There have been times when nutty colleagues and petulant others in the field have tried to dangle some bait in front of me hoping that I would go just as crazy and lose it. Sadly for them, I just sniffed at them and walked away. When faced with screaming colleagues, I have often just sat there and smiled and then calmly noted they were in the wrong and told then I would not tolerate their behavior and that they could leave my presence. Nothing bothers an agitator more than being treated like rotten fish bait.

As I watched the shark feeding that was not, I remembered the Australian surfer Mick Fanning that fought off a large shark at a South African competition. Everyone thought he was going to die but rode out the waves with his body and mind fully intact. According to news outlets he may have punched the shark. When he was hailed as an amazing shark fighter during one the many interviews that he gave (or was cornered into), he noted that it was not all his dong. He explained that sometimes it depends on whether the shark decides to eat you or not. That day the shark decided to not eat him.  Of course, sharks don’t eat humans. But, in the words of both Bobby Brown and Britney Spears, that is their prerogative.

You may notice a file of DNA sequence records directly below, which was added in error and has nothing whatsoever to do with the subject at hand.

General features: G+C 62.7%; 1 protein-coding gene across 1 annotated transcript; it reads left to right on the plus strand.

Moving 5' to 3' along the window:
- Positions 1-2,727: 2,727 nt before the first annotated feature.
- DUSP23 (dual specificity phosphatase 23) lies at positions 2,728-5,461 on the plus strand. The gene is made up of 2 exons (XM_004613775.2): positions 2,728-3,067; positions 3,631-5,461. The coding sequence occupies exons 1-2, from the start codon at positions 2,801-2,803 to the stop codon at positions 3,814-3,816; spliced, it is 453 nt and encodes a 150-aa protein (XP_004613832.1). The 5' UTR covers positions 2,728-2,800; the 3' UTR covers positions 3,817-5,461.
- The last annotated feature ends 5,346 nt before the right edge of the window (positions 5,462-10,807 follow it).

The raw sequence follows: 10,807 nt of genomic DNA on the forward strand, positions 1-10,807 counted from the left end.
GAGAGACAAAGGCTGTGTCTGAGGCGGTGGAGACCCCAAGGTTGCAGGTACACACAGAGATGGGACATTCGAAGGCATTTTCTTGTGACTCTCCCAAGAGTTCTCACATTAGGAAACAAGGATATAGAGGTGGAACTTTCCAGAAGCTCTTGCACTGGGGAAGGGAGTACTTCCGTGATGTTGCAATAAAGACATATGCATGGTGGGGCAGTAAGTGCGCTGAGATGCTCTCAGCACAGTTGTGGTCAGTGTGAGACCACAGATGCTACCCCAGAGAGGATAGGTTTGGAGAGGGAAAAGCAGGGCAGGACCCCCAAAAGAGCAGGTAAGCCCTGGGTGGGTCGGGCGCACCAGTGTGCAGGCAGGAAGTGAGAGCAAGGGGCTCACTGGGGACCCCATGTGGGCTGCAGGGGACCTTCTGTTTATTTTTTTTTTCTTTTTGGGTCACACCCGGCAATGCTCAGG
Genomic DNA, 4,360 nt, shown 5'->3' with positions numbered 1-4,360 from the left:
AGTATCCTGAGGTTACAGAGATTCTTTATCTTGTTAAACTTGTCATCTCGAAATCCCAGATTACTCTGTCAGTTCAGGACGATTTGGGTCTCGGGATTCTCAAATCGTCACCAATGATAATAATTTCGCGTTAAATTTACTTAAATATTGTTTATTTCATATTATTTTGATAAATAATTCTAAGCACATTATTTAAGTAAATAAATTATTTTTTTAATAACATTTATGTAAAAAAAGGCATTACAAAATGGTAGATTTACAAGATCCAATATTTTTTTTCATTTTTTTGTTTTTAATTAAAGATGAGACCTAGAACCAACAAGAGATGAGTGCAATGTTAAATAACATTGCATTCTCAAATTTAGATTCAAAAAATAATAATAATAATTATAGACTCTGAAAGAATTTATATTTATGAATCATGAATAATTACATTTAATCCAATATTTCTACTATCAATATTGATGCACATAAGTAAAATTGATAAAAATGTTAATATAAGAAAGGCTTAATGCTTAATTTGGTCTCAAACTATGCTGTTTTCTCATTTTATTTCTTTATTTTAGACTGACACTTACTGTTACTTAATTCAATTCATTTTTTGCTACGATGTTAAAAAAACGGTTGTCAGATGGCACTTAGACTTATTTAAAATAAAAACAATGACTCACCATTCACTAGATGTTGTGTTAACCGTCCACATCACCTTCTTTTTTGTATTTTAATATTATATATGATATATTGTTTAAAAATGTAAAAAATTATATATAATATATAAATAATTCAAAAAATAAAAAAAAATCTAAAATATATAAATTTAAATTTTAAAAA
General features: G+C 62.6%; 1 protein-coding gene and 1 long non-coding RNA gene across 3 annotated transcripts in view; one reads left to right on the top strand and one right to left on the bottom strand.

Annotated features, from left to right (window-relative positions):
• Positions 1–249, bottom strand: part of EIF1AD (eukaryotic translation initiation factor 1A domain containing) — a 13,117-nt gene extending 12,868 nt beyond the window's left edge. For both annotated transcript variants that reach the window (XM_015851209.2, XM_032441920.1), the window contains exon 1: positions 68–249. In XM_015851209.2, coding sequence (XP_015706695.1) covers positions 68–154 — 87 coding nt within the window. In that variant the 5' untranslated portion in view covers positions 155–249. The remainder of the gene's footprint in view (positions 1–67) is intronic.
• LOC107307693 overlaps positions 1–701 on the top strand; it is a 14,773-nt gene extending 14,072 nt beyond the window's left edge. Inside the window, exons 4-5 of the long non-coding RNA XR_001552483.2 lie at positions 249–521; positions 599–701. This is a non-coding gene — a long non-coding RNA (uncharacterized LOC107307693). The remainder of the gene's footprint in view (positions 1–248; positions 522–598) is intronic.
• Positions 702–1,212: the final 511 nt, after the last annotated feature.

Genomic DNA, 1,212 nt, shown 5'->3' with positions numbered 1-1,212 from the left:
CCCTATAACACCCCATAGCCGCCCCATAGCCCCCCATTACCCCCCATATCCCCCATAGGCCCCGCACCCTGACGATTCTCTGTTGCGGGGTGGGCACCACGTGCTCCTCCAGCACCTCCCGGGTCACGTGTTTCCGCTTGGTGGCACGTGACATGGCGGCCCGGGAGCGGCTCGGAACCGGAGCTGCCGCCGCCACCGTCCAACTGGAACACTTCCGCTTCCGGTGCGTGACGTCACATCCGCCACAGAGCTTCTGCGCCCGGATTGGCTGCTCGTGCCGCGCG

6 replies »

  1. About 20 years ago my cousin died as a result of a shark attack by a Great White. He was an experienced fisherman but in his 20s and I’m not sure whether he took unnecessary risks. My Dad was also at a beach in Sydney as a child when a boy was bitten by a shark and I think died. He was spear fishing.
    That said, given the amount of time Australians spend in the ocean , there are very few attacks. That said, there have been a few lately.

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    • Oh wow. Thats horrible. So sorry to hear. There have been several shark incidents on our eastern coast this summer. Knowing that many americans were there, think that is why the aquarium staff wanted to emphasize sharks are not bad and that humans actually dont taste good to them. Nonetheless, i think we all have that fear.